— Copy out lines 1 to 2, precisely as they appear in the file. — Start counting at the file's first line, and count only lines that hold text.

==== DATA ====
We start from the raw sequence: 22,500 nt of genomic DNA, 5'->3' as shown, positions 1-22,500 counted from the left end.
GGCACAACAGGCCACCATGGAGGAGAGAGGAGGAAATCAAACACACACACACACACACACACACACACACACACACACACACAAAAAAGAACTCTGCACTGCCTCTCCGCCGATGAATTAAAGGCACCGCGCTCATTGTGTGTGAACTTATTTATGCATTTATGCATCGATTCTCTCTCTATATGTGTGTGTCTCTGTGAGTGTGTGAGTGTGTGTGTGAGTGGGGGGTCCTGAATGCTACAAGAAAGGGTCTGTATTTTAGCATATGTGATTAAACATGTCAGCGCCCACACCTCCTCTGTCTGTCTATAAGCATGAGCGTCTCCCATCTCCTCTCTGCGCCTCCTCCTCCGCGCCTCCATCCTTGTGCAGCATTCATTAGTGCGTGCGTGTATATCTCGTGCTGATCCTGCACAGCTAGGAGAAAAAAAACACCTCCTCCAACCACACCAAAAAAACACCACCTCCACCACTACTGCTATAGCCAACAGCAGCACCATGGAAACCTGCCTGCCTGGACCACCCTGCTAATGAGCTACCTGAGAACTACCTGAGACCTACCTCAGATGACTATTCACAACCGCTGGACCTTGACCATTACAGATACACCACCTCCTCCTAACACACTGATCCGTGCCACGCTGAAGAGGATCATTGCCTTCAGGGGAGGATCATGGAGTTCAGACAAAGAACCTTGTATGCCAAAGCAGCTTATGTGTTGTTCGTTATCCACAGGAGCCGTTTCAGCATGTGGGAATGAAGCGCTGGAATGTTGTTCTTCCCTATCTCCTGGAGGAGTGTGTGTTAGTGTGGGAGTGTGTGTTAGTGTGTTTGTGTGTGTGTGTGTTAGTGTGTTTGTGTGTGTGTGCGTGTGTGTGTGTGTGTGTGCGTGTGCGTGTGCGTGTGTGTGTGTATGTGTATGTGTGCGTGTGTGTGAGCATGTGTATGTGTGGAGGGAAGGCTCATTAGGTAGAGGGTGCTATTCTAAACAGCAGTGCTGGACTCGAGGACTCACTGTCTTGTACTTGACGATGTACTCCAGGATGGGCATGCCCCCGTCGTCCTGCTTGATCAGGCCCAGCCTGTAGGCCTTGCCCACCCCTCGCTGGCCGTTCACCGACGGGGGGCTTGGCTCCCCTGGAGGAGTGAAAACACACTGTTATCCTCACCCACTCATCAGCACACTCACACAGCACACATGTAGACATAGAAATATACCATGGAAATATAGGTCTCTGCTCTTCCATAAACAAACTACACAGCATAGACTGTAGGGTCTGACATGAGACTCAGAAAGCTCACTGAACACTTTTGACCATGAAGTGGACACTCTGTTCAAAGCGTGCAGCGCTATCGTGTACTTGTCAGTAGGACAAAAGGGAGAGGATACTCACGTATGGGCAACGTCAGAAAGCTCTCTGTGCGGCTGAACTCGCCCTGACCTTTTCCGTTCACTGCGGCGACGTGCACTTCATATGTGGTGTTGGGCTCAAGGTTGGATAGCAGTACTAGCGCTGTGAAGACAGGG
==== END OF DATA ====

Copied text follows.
We start from the raw sequence: 22,500 nt of genomic DNA, 5'->3' as shown, positions 1-22,500 counted from the left end.
GGCACAACAGGCCACCATGGAGGAGAGAGGAGGAAATCAAACACACACACACACACACACACACACACACACACACACACACAAAAAAGAACTCTGCACTGCCTCTCCGCCGATGAATTAAAGGCACCGCGCTCATTGTGTGTGAACTTATTTATGCATTTATGCATCGATTCTCTCTCTATATGTGTGTGTCTCTGTGAGTGTGTGAGTGTGTGTGTGAGTGGGGGGTCCTGAATGCTACAAGAAAGGGTCTGTATTTTAGCATATGTGATTAAACATGTCAGCGCCCACACCTCCTCTGTCTGTCTATAAGCATGAGCGTCTCCCATCTCCTCTCTGCGCCTCCTCCTCCGCGCCTCCATCCTTGTGCAGCATTCATTAGTGCGTGCGTGTATATCTCGTGCTGATCCTGCACAGCTAGGAGAAAAAAAACACCTCCTCCAACCACACCAAAAAAACACCACCTCCACCACTACTGCTATAGCCAACAGCAGCACCATGGAAACCTGCCTGCCTGGACCACCCTGCTAATGAGCTACCTGAGAACTACCTGAGACCTACCTCAGATGACTATTCACAACCGCTGGACCTTGACCATTACAGATACACCACCTCCTCCTAACACACTGATCCGTGCCACGCTGAAGAGGATCATTGCCTTCAGGGGAGGATCATGGAGTTCAGACAAAGAACCTTGTATGCCAAAGCAGCTTATGTGTTGTTCGTTATCCACAGGAGCCGTTTCAGCATGTGGGAATGAAGCGCTGGAATGTTGTTCTTCCCTATCTCCTGGAGGAGTGTGTGTTAGTGTGGGAGTGTGTGTTAGTGTGTTTGTGTGTGTGTGTGTTAGTGTGTTTGTGTGTGTGTGCGTGTGTGTGTGTGTGTGTGCGTGTGCGTGTGCGTGTGTGTGTGTATGTGTATGTGTGCGTGTGTGTGAGCATGTGTATGTGTGGAGGGAAGGCTCATTAGGTAGAGGGTGCTATTCTAAACAGCAGTGCTGGACTCGAGGACTCACTGTCTTGTACTTGACGATGTACTCCAGGATGGGCATGCCCCCGTCGTCCTGCTTGATCAGGCCCAGCCTGTAGGCCTTGCCCACCCCTCGCTGGCCGTTCACCGACGGGGGGCTTGGCTCCCCTGGAGGAGTGAAAACACACTGTTATCCTCACCCACTCATCAGCACACTCACACAGCACACATGTAGACATAGAAATATACCATGGAAATATAGGTCTCTGCTCTTCCATAAACAAACTACACAGCATAGACTGTAGGGTCTGACATGAGACTCAGAAAGCTCACTGAACACTTTTGACCATGAAGTGGACACTCTGTTCAAAGCGTGCAGCGCTATCGTGTACTTGTCAGTAGGACAAAAGGGAGAGGATACTCACGTATGGGCAACGTCAGAAAGCTCTCTGTGCGGCTGAACTCGCCCTGACCTTTTCCGTTCACTGCGGCGACGTGCACTTCATATGTGGTGTTGGGCTCAAGGTTGGATAGCAGTACTAGCGCTGTGAAGACAGGG